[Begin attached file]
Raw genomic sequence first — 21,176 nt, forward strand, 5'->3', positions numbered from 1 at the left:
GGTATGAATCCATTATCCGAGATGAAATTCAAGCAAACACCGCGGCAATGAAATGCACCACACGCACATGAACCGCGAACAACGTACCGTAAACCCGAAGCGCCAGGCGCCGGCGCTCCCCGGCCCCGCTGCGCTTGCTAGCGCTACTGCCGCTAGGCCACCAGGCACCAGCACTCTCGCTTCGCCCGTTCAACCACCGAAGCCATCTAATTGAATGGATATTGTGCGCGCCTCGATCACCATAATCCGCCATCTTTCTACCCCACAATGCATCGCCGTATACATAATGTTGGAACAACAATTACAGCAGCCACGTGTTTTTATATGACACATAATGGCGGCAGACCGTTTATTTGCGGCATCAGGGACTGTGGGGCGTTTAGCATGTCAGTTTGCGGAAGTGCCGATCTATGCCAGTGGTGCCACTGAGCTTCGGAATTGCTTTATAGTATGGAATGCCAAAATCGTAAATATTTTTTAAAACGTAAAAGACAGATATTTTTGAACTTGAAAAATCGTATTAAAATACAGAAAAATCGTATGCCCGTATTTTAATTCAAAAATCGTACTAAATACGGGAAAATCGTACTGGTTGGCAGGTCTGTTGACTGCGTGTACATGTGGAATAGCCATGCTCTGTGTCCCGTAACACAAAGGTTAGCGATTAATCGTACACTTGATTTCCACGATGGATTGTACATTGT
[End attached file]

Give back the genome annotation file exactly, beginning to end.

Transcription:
Raw genomic sequence first — 21,176 nt, forward strand, 5'->3', positions numbered from 1 at the left:
GGTATGAATCCATTATCCGAGATGAAATTCAAGCAAACACCGCGGCAATGAAATGCACCACACGCACATGAACCGCGAACAACGTACCGTAAACCCGAAGCGCCAGGCGCCGGCGCTCCCCGGCCCCGCTGCGCTTGCTAGCGCTACTGCCGCTAGGCCACCAGGCACCAGCACTCTCGCTTCGCCCGTTCAACCACCGAAGCCATCTAATTGAATGGATATTGTGCGCGCCTCGATCACCATAATCCGCCATCTTTCTACCCCACAATGCATCGCCGTATACATAATGTTGGAACAACAATTACAGCAGCCACGTGTTTTTATATGACACATAATGGCGGCAGACCGTTTATTTGCGGCATCAGGGACTGTGGGGCGTTTAGCATGTCAGTTTGCGGAAGTGCCGATCTATGCCAGTGGTGCCACTGAGCTTCGGAATTGCTTTATAGTATGGAATGCCAAAATCGTAAATATTTTTTAAAACGTAAAAGACAGATATTTTTGAACTTGAAAAATCGTATTAAAATACAGAAAAATCGTATGCCCGTATTTTAATTCAAAAATCGTACTAAATACGGGAAAATCGTACTGGTTGGCAGGTCTGTTGACTGCGTGTACATGTGGAATAGCCATGCTCTGTGTCCCGTAACACAAAGGTTAGCGATTAATCGTACACTTGATTTCCACGATGGATTGTACATTGT